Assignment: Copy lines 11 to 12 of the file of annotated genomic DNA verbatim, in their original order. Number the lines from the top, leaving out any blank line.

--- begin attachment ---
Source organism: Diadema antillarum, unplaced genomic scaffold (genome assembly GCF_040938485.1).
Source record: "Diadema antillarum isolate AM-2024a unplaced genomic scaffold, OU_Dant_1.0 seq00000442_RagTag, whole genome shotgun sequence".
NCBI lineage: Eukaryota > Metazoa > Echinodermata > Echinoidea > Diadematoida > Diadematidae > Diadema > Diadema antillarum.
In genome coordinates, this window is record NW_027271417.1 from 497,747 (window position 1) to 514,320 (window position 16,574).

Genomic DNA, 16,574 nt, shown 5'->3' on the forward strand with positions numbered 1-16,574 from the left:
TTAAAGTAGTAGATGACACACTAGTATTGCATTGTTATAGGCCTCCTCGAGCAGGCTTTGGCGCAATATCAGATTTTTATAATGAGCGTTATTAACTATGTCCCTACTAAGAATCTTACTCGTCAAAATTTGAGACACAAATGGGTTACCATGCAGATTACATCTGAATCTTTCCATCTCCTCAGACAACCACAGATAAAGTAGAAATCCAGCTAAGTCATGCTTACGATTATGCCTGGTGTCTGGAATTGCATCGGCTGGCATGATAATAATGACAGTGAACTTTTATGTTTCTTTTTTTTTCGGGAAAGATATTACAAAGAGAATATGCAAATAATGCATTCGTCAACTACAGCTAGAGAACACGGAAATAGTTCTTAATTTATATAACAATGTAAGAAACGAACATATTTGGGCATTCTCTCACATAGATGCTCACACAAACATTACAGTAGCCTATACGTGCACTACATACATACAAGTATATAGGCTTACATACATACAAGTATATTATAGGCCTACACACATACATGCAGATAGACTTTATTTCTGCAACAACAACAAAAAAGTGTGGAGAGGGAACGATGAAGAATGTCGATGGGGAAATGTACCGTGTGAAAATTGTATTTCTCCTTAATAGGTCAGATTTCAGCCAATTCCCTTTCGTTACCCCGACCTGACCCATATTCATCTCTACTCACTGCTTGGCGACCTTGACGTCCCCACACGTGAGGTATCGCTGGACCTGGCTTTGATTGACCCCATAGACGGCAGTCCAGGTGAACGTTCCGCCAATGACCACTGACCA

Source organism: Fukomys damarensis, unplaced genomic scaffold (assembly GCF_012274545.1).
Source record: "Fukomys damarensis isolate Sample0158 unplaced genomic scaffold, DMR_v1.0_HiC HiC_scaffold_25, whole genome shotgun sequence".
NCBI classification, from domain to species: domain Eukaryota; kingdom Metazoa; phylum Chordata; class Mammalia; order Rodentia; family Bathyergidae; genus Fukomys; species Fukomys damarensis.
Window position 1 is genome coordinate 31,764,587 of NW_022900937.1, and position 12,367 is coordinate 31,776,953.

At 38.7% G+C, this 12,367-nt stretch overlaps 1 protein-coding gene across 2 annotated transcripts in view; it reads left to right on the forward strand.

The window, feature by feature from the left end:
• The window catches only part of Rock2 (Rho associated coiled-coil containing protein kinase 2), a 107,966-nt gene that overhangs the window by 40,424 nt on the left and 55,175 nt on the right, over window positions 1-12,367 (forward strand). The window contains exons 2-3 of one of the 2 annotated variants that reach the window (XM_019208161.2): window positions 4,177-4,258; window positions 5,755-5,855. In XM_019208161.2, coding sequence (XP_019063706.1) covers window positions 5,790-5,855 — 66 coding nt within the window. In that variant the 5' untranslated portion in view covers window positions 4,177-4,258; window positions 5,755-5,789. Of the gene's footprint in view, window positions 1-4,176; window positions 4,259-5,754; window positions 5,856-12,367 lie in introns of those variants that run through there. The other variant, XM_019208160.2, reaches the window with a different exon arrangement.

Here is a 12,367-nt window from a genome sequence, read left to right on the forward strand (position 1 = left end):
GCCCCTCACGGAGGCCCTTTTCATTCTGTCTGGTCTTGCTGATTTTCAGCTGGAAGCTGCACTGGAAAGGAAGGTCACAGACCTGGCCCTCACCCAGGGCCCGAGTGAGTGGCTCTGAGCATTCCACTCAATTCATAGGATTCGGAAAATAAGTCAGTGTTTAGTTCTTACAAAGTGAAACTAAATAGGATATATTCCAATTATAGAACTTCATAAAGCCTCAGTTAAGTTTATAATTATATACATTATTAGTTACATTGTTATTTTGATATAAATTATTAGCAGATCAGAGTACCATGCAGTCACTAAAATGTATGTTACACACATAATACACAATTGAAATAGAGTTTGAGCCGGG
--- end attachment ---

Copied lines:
At 38.7% G+C, this 12,367-nt stretch overlaps 1 protein-coding gene across 2 annotated transcripts in view; it reads left to right on the forward strand.

The window, feature by feature from the left end: